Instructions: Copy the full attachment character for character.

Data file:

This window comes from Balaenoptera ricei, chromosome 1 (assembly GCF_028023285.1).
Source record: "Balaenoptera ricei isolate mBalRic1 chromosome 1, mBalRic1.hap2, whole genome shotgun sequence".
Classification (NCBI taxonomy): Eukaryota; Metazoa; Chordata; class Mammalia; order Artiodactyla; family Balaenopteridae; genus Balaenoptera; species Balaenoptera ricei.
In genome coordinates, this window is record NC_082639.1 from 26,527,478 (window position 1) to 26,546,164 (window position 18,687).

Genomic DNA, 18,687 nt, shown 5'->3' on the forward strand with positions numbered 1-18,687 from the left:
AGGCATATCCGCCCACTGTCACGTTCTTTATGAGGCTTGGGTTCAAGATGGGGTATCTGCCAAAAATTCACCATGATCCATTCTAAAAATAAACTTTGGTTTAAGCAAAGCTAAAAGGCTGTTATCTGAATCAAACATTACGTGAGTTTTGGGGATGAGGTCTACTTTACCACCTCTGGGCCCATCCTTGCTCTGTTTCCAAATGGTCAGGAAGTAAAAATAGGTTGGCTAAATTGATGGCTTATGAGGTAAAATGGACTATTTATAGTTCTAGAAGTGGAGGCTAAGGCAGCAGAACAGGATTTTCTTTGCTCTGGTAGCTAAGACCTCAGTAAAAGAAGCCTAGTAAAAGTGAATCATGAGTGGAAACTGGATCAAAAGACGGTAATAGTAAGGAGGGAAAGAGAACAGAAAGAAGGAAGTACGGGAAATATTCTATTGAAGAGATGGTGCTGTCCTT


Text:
This window comes from Balaenoptera ricei, chromosome 1 (assembly GCF_028023285.1).
Source record: "Balaenoptera ricei isolate mBalRic1 chromosome 1, mBalRic1.hap2, whole genome shotgun sequence".
Classification (NCBI taxonomy): Eukaryota; Metazoa; Chordata; class Mammalia; order Artiodactyla; family Balaenopteridae; genus Balaenoptera; species Balaenoptera ricei.
In genome coordinates, this window is record NC_082639.1 from 26,527,478 (window position 1) to 26,546,164 (window position 18,687).

Genomic DNA, 18,687 nt, shown 5'->3' on the forward strand with positions numbered 1-18,687 from the left:
AGGCATATCCGCCCACTGTCACGTTCTTTATGAGGCTTGGGTTCAAGATGGGGTATCTGCCAAAAATTCACCATGATCCATTCTAAAAATAAACTTTGGTTTAAGCAAAGCTAAAAGGCTGTTATCTGAATCAAACATTACGTGAGTTTTGGGGATGAGGTCTACTTTACCACCTCTGGGCCCATCCTTGCTCTGTTTCCAAATGGTCAGGAAGTAAAAATAGGTTGGCTAAATTGATGGCTTATGAGGTAAAATGGACTATTTATAGTTCTAGAAGTGGAGGCTAAGGCAGCAGAACAGGATTTTCTTTGCTCTGGTAGCTAAGACCTCAGTAAAAGAAGCCTAGTAAAAGTGAATCATGAGTGGAAACTGGATCAAAAGACGGTAATAGTAAGGAGGGAAAGAGAACAGAAAGAAGGAAGTACGGGAAATATTCTATTGAAGAGATGGTGCTGTCCTT